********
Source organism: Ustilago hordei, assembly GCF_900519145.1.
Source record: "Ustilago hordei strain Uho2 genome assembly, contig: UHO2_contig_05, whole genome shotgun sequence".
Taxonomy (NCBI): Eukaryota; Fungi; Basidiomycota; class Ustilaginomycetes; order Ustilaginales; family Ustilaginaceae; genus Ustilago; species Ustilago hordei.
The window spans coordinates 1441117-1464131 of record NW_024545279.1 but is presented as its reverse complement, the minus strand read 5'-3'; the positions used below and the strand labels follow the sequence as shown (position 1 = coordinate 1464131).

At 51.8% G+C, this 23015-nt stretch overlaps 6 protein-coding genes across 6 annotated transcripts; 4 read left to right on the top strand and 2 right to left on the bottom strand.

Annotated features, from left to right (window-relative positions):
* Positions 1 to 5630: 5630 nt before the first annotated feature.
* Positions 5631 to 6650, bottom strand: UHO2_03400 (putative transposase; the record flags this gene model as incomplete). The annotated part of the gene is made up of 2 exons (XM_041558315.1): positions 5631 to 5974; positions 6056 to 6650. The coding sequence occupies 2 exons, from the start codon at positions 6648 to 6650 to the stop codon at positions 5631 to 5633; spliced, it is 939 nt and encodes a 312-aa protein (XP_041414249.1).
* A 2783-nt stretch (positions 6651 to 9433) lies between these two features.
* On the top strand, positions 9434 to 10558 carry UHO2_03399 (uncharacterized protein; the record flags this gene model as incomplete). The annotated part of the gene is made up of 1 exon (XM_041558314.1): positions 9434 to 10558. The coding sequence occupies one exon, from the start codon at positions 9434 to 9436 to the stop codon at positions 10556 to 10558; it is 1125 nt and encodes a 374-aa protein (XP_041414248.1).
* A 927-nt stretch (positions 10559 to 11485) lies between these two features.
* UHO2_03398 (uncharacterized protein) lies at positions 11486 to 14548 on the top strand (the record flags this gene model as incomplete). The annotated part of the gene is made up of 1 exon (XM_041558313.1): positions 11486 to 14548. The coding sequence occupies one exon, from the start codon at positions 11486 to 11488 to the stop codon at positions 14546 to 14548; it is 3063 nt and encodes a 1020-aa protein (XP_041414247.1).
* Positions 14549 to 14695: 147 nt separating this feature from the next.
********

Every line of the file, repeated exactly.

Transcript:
Source organism: Ustilago hordei, assembly GCF_900519145.1.
Source record: "Ustilago hordei strain Uho2 genome assembly, contig: UHO2_contig_05, whole genome shotgun sequence".
Taxonomy (NCBI): Eukaryota; Fungi; Basidiomycota; class Ustilaginomycetes; order Ustilaginales; family Ustilaginaceae; genus Ustilago; species Ustilago hordei.
The window spans coordinates 1441117-1464131 of record NW_024545279.1 but is presented as its reverse complement, the minus strand read 5'-3'; the positions used below and the strand labels follow the sequence as shown (position 1 = coordinate 1464131).

At 51.8% G+C, this 23015-nt stretch overlaps 6 protein-coding genes across 6 annotated transcripts; 4 read left to right on the top strand and 2 right to left on the bottom strand.

Annotated features, from left to right (window-relative positions):
* Positions 1 to 5630: 5630 nt before the first annotated feature.
* Positions 5631 to 6650, bottom strand: UHO2_03400 (putative transposase; the record flags this gene model as incomplete). The annotated part of the gene is made up of 2 exons (XM_041558315.1): positions 5631 to 5974; positions 6056 to 6650. The coding sequence occupies 2 exons, from the start codon at positions 6648 to 6650 to the stop codon at positions 5631 to 5633; spliced, it is 939 nt and encodes a 312-aa protein (XP_041414249.1).
* A 2783-nt stretch (positions 6651 to 9433) lies between these two features.
* On the top strand, positions 9434 to 10558 carry UHO2_03399 (uncharacterized protein; the record flags this gene model as incomplete). The annotated part of the gene is made up of 1 exon (XM_041558314.1): positions 9434 to 10558. The coding sequence occupies one exon, from the start codon at positions 9434 to 9436 to the stop codon at positions 10556 to 10558; it is 1125 nt and encodes a 374-aa protein (XP_041414248.1).
* A 927-nt stretch (positions 10559 to 11485) lies between these two features.
* UHO2_03398 (uncharacterized protein) lies at positions 11486 to 14548 on the top strand (the record flags this gene model as incomplete). The annotated part of the gene is made up of 1 exon (XM_041558313.1): positions 11486 to 14548. The coding sequence occupies one exon, from the start codon at positions 11486 to 11488 to the stop codon at positions 14546 to 14548; it is 3063 nt and encodes a 1020-aa protein (XP_041414247.1).
* Positions 14549 to 14695: 147 nt separating this feature from the next.